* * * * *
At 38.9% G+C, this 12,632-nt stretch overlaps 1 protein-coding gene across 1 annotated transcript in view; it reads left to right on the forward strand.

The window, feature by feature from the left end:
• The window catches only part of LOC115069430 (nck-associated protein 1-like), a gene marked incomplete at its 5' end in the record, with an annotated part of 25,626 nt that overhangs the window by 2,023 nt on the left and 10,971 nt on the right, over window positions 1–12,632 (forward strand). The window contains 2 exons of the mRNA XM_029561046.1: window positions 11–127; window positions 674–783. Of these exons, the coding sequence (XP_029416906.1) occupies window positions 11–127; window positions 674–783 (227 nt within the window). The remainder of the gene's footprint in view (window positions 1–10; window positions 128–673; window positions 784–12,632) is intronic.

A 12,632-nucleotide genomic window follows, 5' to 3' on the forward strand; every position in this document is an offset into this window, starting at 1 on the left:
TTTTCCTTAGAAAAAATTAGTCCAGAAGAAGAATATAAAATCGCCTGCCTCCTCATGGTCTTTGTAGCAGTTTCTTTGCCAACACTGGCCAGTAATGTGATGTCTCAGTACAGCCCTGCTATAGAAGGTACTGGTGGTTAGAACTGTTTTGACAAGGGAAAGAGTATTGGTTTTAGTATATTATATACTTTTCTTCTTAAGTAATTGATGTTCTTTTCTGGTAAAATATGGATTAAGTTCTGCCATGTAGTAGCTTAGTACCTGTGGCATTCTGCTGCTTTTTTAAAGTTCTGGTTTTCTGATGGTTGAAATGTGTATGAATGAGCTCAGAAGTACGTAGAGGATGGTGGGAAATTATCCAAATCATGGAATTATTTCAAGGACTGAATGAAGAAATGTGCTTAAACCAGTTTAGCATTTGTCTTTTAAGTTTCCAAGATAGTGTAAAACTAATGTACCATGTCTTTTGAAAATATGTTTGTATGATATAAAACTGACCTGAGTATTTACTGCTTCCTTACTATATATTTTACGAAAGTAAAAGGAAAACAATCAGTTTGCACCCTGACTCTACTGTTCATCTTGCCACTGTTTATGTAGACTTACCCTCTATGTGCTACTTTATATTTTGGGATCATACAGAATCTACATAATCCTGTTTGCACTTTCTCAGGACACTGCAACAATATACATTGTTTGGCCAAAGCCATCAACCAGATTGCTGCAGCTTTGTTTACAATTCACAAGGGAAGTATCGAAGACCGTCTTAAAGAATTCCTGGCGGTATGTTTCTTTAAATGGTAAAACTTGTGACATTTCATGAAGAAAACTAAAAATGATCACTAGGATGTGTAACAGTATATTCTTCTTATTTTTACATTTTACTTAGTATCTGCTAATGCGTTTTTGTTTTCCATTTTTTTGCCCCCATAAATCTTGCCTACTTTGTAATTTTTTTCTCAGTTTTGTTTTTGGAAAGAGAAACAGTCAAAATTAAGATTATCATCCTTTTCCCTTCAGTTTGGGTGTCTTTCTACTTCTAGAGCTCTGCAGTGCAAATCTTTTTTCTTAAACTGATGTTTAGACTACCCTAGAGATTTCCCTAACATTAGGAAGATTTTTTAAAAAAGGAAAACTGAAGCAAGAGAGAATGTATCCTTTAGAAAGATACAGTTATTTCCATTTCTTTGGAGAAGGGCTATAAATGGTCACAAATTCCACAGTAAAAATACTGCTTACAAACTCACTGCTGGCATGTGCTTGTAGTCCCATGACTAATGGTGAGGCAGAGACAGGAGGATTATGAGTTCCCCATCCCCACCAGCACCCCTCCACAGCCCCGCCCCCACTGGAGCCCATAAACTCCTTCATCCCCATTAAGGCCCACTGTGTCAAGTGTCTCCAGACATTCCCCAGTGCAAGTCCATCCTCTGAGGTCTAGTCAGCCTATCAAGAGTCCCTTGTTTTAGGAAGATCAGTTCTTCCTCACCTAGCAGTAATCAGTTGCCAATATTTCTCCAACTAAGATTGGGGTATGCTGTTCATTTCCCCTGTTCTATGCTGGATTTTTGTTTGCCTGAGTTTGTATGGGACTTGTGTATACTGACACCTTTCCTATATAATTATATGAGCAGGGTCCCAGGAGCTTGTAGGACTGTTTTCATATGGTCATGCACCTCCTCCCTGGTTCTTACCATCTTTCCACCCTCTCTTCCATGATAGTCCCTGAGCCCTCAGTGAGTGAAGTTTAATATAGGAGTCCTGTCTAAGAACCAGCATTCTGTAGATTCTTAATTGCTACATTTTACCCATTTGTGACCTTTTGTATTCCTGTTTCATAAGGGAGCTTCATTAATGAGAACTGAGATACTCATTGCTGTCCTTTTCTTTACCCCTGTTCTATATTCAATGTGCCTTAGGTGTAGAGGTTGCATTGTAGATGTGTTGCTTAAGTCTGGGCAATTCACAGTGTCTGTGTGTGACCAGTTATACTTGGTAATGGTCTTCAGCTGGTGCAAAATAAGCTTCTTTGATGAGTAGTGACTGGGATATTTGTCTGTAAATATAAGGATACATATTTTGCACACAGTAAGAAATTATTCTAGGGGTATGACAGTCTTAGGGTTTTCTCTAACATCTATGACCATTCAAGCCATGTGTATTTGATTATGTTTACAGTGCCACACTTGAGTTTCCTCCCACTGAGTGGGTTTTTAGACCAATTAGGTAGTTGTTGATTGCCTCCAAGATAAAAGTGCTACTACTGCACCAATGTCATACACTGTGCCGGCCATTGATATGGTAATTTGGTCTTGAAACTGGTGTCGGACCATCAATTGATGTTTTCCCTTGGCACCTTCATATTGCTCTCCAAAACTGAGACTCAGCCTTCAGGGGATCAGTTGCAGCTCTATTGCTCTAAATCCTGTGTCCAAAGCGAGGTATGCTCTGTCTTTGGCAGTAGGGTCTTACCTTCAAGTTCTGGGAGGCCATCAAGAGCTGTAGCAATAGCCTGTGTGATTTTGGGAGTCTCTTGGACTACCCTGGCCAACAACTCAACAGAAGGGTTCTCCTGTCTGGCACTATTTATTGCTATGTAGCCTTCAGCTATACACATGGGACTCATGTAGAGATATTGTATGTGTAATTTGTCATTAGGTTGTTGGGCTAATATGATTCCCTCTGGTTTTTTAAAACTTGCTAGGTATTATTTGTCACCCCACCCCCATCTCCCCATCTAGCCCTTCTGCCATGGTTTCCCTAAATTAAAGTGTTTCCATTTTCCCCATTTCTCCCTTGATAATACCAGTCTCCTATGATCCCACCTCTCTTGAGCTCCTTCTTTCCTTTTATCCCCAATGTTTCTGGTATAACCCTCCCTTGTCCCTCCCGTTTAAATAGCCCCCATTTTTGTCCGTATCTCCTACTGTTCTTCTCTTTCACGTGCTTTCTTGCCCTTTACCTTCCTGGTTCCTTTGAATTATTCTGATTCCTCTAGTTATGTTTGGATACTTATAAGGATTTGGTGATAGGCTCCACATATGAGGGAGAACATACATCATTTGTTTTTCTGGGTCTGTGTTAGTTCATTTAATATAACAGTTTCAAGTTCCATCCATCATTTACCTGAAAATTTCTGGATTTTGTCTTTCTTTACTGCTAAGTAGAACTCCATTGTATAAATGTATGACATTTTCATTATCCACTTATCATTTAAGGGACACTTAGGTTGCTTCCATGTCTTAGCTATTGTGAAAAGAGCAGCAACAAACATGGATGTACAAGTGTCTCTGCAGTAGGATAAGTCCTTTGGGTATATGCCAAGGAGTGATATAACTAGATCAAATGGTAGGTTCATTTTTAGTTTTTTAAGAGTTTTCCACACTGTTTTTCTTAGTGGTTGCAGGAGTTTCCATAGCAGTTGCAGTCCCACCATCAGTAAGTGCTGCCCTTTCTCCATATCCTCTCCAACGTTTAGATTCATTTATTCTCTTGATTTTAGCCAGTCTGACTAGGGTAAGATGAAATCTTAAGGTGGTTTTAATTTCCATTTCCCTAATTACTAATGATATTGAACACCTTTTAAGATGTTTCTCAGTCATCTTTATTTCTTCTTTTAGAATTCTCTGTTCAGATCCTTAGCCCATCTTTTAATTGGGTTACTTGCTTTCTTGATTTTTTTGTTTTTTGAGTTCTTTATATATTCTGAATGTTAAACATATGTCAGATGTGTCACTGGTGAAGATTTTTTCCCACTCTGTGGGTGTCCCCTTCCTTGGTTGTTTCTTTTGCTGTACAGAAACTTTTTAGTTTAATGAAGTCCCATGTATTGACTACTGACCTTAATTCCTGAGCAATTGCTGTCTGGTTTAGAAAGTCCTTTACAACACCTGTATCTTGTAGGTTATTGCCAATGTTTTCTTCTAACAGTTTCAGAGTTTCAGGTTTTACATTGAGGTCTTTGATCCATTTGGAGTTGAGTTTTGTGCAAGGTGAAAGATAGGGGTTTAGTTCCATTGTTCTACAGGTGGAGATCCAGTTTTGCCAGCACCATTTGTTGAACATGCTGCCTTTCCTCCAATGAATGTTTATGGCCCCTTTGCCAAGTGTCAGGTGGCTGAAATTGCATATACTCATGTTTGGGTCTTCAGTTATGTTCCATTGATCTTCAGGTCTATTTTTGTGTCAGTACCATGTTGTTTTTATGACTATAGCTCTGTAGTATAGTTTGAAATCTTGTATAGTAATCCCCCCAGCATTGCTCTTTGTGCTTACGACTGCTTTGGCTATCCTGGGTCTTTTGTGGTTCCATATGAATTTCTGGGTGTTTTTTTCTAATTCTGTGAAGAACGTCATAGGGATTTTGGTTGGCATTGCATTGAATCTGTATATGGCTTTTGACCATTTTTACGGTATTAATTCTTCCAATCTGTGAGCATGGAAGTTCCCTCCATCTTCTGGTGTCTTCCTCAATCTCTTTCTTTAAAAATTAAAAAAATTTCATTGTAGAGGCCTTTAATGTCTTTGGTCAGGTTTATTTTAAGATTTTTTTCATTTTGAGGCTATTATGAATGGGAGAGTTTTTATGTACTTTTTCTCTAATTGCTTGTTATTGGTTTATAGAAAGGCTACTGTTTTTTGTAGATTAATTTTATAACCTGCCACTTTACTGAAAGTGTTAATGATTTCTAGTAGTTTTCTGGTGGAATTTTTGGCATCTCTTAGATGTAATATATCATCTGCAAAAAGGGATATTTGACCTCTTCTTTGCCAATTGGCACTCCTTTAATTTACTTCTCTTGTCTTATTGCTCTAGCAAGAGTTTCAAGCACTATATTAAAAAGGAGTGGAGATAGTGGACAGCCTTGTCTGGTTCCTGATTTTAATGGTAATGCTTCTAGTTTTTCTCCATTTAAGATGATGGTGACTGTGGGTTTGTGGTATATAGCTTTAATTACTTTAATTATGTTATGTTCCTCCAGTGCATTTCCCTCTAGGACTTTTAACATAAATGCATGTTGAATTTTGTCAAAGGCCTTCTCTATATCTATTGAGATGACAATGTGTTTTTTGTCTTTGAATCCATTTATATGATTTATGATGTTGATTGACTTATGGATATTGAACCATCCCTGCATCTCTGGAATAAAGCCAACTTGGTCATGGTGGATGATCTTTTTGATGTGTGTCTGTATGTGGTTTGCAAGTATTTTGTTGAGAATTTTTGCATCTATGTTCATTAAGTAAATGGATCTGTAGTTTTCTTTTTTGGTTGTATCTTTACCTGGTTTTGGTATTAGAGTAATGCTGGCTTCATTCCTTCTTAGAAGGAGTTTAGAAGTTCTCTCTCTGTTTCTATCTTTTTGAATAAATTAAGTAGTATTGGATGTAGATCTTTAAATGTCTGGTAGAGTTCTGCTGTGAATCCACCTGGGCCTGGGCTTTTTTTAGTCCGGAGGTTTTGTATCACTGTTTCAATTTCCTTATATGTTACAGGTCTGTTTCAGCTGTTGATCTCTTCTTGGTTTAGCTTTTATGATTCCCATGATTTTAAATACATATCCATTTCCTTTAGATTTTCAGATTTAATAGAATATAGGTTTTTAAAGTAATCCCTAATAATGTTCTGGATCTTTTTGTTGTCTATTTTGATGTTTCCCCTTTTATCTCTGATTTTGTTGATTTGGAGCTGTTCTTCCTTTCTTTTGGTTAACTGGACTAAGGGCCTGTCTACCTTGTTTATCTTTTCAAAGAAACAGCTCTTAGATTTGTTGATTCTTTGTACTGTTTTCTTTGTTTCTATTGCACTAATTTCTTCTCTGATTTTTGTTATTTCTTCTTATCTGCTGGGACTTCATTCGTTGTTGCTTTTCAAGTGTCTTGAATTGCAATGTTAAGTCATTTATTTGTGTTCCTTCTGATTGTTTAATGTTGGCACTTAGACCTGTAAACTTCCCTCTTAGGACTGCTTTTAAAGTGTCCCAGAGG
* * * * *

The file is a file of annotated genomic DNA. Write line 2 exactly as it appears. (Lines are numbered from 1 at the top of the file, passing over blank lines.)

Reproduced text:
The window, feature by feature from the left end: